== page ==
That little bit of cracked ceramic outside the boiler isn't much of an issue. Might have happened when something major blew inside the boiler, but that external bit is nothing.
And good news. You have the V3 boiler so the fix is easy.
In addition to the new element, buy a new boiler seal o-ring as well. Might as well replace it since you have top open a boiler.
https://www.espressoplanet.com/Rancilio ... asket.html
https://www.espressoplanet.com/Rancilio ... asket.html
Step by step as if I were doing it.
Take out the 4 screws from the top. Remove the reservoir and remove the top. (I think you already did for the picture).
Loosen the 2 philips screws that hold the back(Stainless) To the frame (Black) near the top-middle of the machine, you'll see them looking from in front of the machine, near the top of the black frame in the middle of the machine.
Look down the inside of the back of the machine where the reservoir usually sits, see the notch cut out at the bottom middle of the back? There's a screw in that notch that you can get with a long philips screwdriver, loosen it.
With all those screws loose, you can pull the stainless back panel to widen it and have it clear the frame as you pull it back and out at the bottom then lift it.
Take another picture or 2 that captures all of the wiring connections well. Just in case, ya know.
Mark each of the wires with a Sharpie that goes to a component on the upper boiler. Use whatever markings you like.
(I use E for Element, H for High (Steam Thermostat), L for Low (Brew Thermostat), and B for Break (Safety Thermostat).
Pull all wires off of the thermostats and element.
Use a crescent wrench (I believe it's a 17mm) or a small adjustable wrench to loosen each end, just a little turn each, of that copper tube between boiler and steam valve. Once both ends are loose and you're sure you're not torquing up and twisting the copper tube, unscrew both ends and take the copper tube out.
Now, at the bottom back of the machine, you'll want to use a small adjustable wrench to hold the elbow at the pump outlet and (I think 12mm) crescent wrench to unscrew the braided hose's fitting from that elbow.
Now you'll need an allen key, I believe 4mm, for the 6 screws around the middle of the boiler. If you have a nice, long, T-Handled Allen key you'll want it.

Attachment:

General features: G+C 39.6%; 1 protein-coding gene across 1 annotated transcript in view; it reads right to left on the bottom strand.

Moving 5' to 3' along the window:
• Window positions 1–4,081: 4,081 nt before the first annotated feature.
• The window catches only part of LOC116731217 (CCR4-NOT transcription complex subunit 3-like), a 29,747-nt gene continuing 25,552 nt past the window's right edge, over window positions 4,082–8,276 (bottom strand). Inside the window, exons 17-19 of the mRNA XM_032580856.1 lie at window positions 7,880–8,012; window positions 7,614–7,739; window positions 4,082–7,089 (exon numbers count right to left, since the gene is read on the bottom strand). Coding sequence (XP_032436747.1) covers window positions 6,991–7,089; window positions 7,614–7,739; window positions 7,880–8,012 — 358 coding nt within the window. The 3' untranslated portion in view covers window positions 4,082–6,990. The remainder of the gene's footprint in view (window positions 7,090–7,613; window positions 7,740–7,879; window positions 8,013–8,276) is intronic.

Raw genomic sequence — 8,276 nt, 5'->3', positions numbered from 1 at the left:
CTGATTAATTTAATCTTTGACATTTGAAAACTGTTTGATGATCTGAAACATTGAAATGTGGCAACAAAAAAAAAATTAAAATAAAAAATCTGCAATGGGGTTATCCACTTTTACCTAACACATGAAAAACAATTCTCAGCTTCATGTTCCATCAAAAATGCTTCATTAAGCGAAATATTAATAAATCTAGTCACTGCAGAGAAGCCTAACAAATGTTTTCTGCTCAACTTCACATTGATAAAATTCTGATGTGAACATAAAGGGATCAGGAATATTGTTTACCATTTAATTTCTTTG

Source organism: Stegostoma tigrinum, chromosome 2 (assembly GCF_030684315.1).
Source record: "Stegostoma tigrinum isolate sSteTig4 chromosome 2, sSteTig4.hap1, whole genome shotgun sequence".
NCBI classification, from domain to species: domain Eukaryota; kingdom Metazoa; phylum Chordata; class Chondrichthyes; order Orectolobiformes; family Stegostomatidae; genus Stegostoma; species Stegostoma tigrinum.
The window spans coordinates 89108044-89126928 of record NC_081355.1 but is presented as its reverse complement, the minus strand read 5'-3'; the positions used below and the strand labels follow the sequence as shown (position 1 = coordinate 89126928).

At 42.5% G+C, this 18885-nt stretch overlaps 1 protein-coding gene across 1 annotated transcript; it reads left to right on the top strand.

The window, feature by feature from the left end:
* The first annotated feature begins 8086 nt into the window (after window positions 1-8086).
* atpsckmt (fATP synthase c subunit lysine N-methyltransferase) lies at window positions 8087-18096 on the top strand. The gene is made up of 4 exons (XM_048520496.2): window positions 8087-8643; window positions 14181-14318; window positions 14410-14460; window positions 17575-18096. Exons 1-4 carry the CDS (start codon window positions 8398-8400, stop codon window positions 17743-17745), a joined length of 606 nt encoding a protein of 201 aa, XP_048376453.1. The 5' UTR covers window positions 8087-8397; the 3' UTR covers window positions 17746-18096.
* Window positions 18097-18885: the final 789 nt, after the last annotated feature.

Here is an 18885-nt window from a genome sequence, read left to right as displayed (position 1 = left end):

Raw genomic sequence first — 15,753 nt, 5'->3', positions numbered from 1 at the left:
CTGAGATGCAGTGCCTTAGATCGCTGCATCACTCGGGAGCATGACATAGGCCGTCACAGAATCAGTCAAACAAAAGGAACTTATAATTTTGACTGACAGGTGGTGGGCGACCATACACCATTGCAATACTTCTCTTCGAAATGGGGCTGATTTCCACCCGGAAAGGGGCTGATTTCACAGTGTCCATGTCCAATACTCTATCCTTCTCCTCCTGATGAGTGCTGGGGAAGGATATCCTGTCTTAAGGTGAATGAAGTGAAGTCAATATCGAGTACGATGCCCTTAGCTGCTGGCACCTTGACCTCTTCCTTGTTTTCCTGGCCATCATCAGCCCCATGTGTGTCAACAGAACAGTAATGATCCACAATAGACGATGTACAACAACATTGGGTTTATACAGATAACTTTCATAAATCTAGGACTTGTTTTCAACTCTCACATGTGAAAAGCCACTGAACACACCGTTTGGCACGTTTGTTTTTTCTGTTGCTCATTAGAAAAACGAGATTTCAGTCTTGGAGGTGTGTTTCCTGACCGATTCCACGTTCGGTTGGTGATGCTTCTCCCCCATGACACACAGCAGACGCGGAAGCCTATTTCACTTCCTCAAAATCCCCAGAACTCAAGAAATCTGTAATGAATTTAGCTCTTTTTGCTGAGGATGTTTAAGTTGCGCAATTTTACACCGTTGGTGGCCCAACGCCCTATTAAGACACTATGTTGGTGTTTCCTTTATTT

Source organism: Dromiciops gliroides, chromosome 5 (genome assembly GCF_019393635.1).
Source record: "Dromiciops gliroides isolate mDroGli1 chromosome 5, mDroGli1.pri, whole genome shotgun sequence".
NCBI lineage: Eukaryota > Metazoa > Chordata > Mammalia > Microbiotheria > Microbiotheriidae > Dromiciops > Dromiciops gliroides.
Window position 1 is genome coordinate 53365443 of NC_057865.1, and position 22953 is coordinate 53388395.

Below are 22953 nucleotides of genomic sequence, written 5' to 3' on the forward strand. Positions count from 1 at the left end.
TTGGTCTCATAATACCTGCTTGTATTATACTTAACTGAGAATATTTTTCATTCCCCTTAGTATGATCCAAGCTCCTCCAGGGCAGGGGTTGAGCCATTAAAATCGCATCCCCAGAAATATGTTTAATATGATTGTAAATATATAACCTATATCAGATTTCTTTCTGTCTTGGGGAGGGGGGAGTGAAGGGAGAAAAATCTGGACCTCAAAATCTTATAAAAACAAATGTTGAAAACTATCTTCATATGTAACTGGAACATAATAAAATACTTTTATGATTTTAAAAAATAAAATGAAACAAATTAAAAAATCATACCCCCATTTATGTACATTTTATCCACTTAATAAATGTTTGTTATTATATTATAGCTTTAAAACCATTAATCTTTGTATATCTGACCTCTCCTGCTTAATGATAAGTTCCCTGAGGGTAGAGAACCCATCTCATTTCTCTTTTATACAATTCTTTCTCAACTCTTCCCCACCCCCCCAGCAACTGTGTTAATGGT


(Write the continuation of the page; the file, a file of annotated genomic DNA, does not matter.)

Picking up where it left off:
Loosen each of the 6 screws just a little, then back them all out about 4 full rotations. The boiler probably won't start leaking yet, the 2 halves will be stuck together by the o-ring and any scale that's built up in there.
Now, take all loose items away from the machine, grill, drip tray, etc. Empty the kitchen sink.
Coil the cord up to keep it tidy, carry the machine to the sink and turn it upside down over the sink. If the boiler pops itself open, then air will rush in around the middle and the water will drain out through the hole where the copper pipe used to connect. So long as the calcium isn't bad it should drain in about 15-20 seconds. If the boiler doesn't pop open around the middle where you loosened the 6 bolts, reach in and give the boiler a jiggle. In the worst case scenario, one person can hold the machine upside down over the sink while another person gives the boiler a smack with a little hammer.
The small amount of water that splashes on the outside of the side-thermostat isn't a problem, once you stand the machine back upright, wipe up the splashes with a paper towel or dish rag.
Take the 6 bolts the rest of the way out. Lift the upper boiler off of the lower boiler. Inspect both.
This is the point where you decide if you want to give the upper boiler an immersion descaling, just do a mild descale of the whole machine or if it doesn't need descaling at all. If it needs it, clean what you easily can now while it's all open to the world.
Now, take the big nut (Outside top of boiler)off of the old element, put the new element in and tighten it with the big nut. Throw away the old red o-ring if you bought the replacement. Reassemble in reverse order of everything here.
Note: When reconnecting the copper pipe from boiler to steam valve, hold the pipe so that the fitting is nicely centered in it's seat, then tighten the threading with just your fingers to keep it positioned. Then the same for the other end. Lastly, tighten these two ends gently. They are compression fittings, they seal just by having the soft copper pressed together at that angle, they're not threaded steel pipes that need to be torqued together by a gorilla. After finger-tight, less than 60 degrees (One face of the hexagonal nut) should be more than enough.
REMEMBER: Your machine now has no water in the boiler. It is best to leave 1 of the element connections disconnected after connecting all of the other wires. Then, before putting the top back on the machine, open the steam tap plug the machine in, turn it on, put a mug under the steam wand, turn on the pump switch and let it fill the boiler until the water runs out the steam wand. Shut off the pump switch, close the steam wand, UNPLUG THE MACHINE again before touching the element wire to connect the second electrical connection, then plug it in again and flip on the pump switch to run the machine at maximum pressure. You should see water flowing back to reservoir through the second hose because there's nowhere else for it to go with all the valves closed. So long as you don't see water leaking anywhere, you've done a good job. You deserve a nice espresso.